Effective investigations incorporate all four features of constructivist teaching. This high school or college-level field investigation guides teachers (and students) through the stages of inquiry. The focal concept is ecosystem function, specifically leaf decay rates in aquatic environments. Teachers elicit their students' prior knowledge and use it to generate discussion on variables that influence decay rates. Students engage in designing and conducting experiments. The learning cycle is continued when students apply their new knowledge and receive feedback, and completed when students return to their initial conceptions of leaf decay and reflect on the knowledge they gained through scientific experimentation.

Essential Features of Constructivist Teaching

Effective inquiry-based investigations incorporate the four essential features of constructivist teaching methods: (1) eliciting prior knowledge, (2) creating awareness of differences between prior knowledge and new knowledge, (3) application of new knowledge with feedback, and (4) reflection on learning (Baviskar et al., 2009). The following investigation models this method, which has been demonstrated to foster critical thinking and reasoning, scientific literacy and understanding of the process of science, and the learning of science content (Shymansky et al., 1983; Lord, 1994, 1997, 1999; Bransford et al., 2000; Banet & Ayuso, 2003; Burrowes, 2003). This investigation into a critical ecosystem function addresses the following science education standards: "interdependence of organisms and biological change," "matter, energy, and organization of living systems," and "concepts of scientific inquiry" (National Research Council, 2000).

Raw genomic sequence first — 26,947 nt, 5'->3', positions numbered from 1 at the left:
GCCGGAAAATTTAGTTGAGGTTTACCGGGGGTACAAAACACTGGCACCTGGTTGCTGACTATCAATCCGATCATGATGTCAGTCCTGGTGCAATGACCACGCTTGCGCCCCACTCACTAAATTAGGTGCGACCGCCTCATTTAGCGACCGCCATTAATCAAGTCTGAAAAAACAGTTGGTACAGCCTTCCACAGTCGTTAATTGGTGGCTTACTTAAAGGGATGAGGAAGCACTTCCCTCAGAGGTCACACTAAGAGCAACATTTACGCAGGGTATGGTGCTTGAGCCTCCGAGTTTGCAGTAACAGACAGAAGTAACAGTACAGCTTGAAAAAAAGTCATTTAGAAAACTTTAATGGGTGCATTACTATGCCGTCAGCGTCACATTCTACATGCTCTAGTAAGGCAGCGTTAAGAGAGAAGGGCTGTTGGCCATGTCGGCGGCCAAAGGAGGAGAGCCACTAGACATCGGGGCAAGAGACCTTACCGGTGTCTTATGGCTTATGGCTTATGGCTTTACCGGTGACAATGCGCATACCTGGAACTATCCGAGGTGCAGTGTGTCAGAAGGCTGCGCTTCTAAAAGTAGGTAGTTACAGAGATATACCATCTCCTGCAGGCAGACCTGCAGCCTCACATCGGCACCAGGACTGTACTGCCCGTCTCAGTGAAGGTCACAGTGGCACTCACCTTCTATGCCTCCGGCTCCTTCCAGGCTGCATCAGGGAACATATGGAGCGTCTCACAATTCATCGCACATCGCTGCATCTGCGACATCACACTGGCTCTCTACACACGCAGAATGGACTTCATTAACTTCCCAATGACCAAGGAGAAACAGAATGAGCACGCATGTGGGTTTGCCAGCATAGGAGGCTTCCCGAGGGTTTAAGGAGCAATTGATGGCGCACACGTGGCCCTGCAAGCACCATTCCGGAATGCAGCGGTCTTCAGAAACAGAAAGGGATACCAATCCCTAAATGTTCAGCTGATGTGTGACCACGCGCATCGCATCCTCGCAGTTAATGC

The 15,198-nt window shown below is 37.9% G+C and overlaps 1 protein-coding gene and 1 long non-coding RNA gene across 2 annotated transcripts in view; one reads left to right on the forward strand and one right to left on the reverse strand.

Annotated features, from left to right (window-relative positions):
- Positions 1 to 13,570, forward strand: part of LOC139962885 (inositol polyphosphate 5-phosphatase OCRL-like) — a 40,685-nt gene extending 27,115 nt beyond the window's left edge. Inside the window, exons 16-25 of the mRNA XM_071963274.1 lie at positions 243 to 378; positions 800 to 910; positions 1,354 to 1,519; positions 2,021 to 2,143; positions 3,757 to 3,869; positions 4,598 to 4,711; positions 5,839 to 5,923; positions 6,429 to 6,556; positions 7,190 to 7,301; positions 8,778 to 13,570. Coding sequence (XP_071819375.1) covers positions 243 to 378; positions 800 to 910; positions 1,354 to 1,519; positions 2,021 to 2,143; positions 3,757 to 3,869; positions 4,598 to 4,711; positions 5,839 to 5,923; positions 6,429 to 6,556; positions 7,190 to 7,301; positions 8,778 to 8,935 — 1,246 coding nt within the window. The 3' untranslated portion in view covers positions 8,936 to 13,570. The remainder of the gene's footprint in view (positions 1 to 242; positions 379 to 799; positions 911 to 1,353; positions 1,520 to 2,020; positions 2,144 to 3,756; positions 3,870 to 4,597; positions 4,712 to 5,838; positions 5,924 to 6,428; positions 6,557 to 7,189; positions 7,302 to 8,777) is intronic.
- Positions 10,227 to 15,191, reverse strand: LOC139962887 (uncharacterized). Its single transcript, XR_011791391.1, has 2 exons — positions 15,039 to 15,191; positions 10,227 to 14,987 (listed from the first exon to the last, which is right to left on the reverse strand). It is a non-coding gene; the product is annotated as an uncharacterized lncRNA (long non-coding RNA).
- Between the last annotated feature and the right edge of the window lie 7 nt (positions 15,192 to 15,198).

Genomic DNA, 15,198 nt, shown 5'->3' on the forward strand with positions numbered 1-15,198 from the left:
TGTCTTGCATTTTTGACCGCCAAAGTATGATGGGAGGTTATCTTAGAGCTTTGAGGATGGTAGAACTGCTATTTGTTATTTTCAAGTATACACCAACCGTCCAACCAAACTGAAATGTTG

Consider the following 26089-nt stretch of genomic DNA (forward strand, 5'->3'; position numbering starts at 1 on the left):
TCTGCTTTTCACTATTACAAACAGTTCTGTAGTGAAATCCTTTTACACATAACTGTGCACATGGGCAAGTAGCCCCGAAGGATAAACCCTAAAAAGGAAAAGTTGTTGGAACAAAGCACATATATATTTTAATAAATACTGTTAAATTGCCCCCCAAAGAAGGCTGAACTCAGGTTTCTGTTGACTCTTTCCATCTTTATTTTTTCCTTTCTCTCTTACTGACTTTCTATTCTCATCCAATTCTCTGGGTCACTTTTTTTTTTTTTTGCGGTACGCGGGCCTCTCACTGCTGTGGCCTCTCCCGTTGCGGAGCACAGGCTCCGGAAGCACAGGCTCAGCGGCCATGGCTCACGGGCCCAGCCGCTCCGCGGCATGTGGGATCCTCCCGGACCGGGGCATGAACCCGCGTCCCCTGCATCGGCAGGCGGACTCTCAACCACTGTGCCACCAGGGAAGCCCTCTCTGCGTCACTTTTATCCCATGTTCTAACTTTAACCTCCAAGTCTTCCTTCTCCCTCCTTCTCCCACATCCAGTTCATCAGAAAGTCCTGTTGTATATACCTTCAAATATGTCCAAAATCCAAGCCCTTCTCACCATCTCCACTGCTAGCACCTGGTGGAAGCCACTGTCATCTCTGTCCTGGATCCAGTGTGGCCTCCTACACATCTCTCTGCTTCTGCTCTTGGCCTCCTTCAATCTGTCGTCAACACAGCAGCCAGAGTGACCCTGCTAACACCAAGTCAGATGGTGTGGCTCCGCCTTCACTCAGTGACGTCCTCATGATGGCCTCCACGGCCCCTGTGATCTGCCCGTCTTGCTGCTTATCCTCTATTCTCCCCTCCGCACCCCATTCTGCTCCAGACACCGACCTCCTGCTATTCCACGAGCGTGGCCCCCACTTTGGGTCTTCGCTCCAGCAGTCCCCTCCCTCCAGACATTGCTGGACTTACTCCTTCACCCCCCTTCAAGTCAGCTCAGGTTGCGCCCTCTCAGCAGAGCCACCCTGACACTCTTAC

Overview of Ecosystem Functioning: Leaf Litter Decay

Ecosystems have both structure (i.e., number of species) and function (i.e., rate of energy flow). There are several tactile and visual ways in which biology students can learn about the structural aspects of ecosystems, such as collecting plants or insects to describe community composition (Barratt, 2004; Farone & Farone, 2005; Tomasek et al., 2005; Ruesink et al., 2006). There are fewer ways for students to learn about ecosystem functions. Leaf litter decay in aquatic ecosystems is a function that can be measured easily. Decay of leaf litter plays a pivotal role in stream food webs (Petersen & Cummins, 1974; Vannote et al., 1980; Allan, 1995) and represents the composite effects of biological, physical, and chemical activity. Students can design experiments and evaluate evidence from a variety of factors that influence decay rates. The results are highly visible and can be seen in a matter of a few weeks. This activity allows students to measure a critical ecosystem function in a real ecosystem, while understanding both structural and functional aspects of the food web in stream ecosystems (Figure 1).